Therefore, it -is an object of the present invention to provide a new Vand improved process for freezing soup or other normally liquid or viscous food products so as to appreciably reduce the time required to thaw and to heat it to the serving temperature without overcooking.
Another object of the present invention is to provide a new and improved package of frozen soup or other normally liquid and viscous food.
Briefly, the above and further objects Iare realized in accordance with the present invention by freezing the normally liquid food item in the shape of thin wafers having a very high surface area-to-volume ratio. Moreover, in order to facilitate the transmission of heat to the individual frozen units, each wafer may be provided with surface irregularities and perforations to provide passageways across the faces and through adjacent wafers in a stack. In one embodiment of the invention, the wafers are provided with parallel .grooves on the faces thereof to provide the said irregularities and also to appreciably increase the surface area-to-volume ratio of each wafer.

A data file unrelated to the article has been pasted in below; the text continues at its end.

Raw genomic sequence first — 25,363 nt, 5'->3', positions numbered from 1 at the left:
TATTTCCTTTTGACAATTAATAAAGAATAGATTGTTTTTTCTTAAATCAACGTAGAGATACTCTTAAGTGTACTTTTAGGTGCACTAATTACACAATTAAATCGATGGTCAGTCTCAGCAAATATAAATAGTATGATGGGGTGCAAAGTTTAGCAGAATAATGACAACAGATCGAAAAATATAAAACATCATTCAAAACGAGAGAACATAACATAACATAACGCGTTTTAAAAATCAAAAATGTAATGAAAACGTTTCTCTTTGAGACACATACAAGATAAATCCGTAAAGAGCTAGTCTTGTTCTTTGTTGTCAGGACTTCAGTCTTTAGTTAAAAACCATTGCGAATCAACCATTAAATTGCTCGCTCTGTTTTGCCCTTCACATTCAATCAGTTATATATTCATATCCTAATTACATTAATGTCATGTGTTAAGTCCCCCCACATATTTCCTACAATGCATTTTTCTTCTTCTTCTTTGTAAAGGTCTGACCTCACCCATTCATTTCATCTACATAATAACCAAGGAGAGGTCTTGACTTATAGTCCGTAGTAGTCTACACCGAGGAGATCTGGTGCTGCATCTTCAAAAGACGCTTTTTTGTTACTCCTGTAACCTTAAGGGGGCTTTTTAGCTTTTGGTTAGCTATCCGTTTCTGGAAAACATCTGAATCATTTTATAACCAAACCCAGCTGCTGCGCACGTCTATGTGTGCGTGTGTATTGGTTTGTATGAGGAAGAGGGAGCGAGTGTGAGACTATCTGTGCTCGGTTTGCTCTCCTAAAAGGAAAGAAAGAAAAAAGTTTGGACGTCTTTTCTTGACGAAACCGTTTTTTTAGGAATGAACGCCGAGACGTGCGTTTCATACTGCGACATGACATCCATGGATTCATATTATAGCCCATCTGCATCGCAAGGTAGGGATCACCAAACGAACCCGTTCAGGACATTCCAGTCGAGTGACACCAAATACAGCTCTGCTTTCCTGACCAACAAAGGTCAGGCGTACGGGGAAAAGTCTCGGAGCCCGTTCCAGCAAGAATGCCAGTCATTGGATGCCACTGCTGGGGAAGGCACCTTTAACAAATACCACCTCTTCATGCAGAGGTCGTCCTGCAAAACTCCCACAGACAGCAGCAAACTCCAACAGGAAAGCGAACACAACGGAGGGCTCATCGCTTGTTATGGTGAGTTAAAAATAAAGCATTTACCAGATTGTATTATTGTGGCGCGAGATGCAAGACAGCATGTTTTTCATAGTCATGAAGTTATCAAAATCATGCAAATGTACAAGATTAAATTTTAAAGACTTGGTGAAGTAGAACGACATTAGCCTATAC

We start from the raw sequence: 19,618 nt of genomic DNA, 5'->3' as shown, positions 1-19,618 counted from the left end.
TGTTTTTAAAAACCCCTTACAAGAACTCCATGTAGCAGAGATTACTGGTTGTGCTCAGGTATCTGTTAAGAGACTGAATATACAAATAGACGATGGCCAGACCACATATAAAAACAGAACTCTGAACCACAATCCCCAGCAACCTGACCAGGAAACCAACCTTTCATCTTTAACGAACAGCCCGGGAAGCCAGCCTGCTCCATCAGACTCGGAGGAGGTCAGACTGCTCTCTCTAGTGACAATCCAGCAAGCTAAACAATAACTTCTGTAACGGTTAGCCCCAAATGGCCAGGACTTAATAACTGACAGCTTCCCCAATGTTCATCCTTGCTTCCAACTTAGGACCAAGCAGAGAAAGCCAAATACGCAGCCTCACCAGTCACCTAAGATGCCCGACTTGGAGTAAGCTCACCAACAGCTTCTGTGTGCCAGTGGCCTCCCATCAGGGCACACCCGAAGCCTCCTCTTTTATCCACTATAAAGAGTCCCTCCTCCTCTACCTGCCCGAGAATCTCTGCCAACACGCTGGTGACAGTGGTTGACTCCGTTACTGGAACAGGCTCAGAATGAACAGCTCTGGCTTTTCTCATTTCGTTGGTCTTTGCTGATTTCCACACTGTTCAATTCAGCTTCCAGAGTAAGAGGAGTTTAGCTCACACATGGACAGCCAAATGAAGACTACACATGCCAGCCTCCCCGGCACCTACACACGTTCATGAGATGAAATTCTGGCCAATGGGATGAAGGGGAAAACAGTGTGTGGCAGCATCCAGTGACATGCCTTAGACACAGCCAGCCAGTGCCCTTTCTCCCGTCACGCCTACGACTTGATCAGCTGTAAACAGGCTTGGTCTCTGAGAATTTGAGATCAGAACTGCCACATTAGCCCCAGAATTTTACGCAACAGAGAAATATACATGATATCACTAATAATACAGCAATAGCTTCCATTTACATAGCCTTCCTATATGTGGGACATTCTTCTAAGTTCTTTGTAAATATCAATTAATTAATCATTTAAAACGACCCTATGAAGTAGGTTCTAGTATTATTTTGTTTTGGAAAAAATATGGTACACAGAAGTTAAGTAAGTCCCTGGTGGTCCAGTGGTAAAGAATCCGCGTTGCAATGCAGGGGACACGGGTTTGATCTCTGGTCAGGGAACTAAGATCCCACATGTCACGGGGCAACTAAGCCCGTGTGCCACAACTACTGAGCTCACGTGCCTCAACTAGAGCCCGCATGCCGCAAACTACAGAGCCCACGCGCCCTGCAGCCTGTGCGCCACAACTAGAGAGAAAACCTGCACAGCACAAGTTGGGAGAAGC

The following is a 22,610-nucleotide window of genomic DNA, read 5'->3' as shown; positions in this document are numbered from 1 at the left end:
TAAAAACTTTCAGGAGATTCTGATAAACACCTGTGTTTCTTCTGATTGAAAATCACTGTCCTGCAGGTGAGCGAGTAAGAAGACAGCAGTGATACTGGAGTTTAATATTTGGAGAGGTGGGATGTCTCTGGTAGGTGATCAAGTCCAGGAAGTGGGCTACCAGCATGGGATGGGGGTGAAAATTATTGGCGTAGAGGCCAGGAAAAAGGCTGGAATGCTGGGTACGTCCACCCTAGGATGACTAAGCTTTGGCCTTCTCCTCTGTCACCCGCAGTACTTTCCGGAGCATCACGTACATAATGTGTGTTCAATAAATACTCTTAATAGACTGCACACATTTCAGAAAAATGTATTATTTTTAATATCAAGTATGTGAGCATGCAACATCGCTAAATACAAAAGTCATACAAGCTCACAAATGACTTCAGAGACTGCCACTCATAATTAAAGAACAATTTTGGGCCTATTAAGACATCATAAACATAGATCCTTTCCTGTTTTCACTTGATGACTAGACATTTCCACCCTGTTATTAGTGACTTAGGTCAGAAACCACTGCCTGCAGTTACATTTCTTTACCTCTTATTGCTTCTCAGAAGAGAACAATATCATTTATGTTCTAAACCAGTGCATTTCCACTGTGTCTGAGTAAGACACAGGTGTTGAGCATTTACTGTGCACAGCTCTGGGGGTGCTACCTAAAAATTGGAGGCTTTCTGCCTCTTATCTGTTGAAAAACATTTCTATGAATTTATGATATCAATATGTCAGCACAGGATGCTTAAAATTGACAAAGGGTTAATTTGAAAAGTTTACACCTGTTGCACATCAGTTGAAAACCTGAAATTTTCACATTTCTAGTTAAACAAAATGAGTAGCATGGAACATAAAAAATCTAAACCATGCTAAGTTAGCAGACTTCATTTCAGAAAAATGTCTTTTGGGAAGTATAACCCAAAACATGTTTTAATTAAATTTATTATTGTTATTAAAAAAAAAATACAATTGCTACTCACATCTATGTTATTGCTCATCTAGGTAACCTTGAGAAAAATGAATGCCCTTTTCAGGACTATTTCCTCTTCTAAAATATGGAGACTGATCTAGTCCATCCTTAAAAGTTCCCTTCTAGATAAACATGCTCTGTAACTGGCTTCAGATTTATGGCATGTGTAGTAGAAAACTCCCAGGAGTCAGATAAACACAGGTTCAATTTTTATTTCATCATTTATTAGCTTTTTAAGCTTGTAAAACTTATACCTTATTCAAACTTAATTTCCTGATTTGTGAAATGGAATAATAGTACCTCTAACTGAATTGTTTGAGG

Further objects and advantages and a better understanding of the present invention may be had by reference to the following `detailed description taken in connection with the accompanying drawing in which:
FIG. 1 is a top view of a wafer of frozen soup embodying the present invention;
3,275,457 Patented Sept. 27, 1966 ice.
FIG. 2 is another wafer of frozen soup embodying the present invention;
lFIG. 3 is a package, partly broken away, of soup packaged in accordance with the teachings of the present invention; and
FIG. 4 is a side elevational view of a cooking unit in which soup packaged in accordance with the present invention is being thawed and heated.
Although the present invention is .applicable for use with most liquid and viscous foodproducts, it is described herein in connection with soup.V It will be understood, however, that there is no intent to thus limit the scope of protection to soup.